Much food for thought for manufacturers in a new McKinsey report into the impact of the pandemic on their operations. A survey of 400 firms across the world revealed that 94% said Industry 4.0 technologies had helped keep their shopfloors running during the crisis, while 56% said these technologies are critical to their ability to weather the crisis.
While many firms are using the slowdown to accelerate their adoption of data-driven technologies, others are putting the foot firmly on the brake, citing a range of challenges, including access difficulties due to lockdowns and the introduction of remote working, cash constraints, and teams being diverted to other urgent issues.
This is a mistake, according to the McKinsey report, which concludes the: “best option for most companies is to focus on their digital efforts, targeting the most strategically important opportunities and aiming to achieve real scale at an accelerated pace.”
We couldn’t agree more. Now is the time to pivot to data.
But how to do it without stumbling or taking a wrong turn? Even the most technically brilliant of manufacturers – and the UK is blessed with many of these – can find it a daunting challenge, given the bewildering array of technologies on the market and the often significant cost and pain of undertaking the ‘digital transformation' of their business.
FourJaws’ approach to this dilemma is a technology that is easily accessible, adaptable and affordable. It is built around the needs and drivers of the firm, not the dictates of the technology. It cuts through the noise to reveal the business-critical information the firm needs to understand how to maximise the productivity of their machines.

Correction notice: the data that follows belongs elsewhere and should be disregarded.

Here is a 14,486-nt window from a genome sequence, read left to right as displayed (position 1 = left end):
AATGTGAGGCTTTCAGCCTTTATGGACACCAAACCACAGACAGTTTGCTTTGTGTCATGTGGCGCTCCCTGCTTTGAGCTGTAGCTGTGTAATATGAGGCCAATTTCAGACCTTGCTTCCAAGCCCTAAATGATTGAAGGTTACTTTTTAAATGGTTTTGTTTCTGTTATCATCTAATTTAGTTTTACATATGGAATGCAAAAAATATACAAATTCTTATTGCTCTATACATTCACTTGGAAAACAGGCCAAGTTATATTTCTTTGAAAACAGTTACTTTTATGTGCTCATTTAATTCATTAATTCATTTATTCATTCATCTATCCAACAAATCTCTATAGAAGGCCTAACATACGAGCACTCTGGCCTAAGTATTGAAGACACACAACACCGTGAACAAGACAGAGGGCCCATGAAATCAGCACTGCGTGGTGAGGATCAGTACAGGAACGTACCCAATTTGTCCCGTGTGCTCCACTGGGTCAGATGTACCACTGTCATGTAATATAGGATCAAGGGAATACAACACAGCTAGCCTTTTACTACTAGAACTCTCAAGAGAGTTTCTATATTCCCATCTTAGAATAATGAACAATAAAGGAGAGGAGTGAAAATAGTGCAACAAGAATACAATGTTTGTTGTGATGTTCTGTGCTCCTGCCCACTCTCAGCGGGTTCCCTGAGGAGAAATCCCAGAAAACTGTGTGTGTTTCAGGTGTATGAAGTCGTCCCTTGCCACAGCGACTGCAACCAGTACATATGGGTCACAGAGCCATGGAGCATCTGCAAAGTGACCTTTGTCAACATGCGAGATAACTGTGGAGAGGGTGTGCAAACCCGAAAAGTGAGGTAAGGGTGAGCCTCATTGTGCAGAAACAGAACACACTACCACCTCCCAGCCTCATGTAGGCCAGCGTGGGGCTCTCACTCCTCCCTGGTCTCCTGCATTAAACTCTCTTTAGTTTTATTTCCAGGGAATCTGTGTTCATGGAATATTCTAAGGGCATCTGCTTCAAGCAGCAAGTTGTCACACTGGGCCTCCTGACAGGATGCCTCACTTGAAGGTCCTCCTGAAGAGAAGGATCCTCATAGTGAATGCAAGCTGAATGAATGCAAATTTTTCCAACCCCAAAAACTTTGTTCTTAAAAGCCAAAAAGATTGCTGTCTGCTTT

“I realised quickly that the FourJaw software would be a powerful tool to drive improved utilisation in bottleneck areas and it could deliver improved ROI as well as improved customer experience through reduced lead times. The automated monitoring software is also a great fit with our vision of a customer-focused, high quality, highly productive manufacturing outfit that maximises our machinery and labour utilisation.”
We believe that, by combining the UK’s technical excellence in manufacturing (quality) with world-beating productivity improvements, UK manufacturers (responsible for 45% of all UK exports) will not only weather the pandemic, but emerge stronger and more competitive. However, as the McKinsey report indicates, to maintain and strengthen its manufacturing base the UK needs to combine technical excellence with productivity; as China, which is already experiencing resurgent growth, is doing just that.
With more than half the 400 firms surveyed thinking it could be between six and 24 months before their business and its supply fully recover from the impact of the pandemic, McKinsey’s view that industry should use this period to focus on a strategic digital investment: in the case of Durham Duplex it has already led to a five-fold reduction on non-cutting times.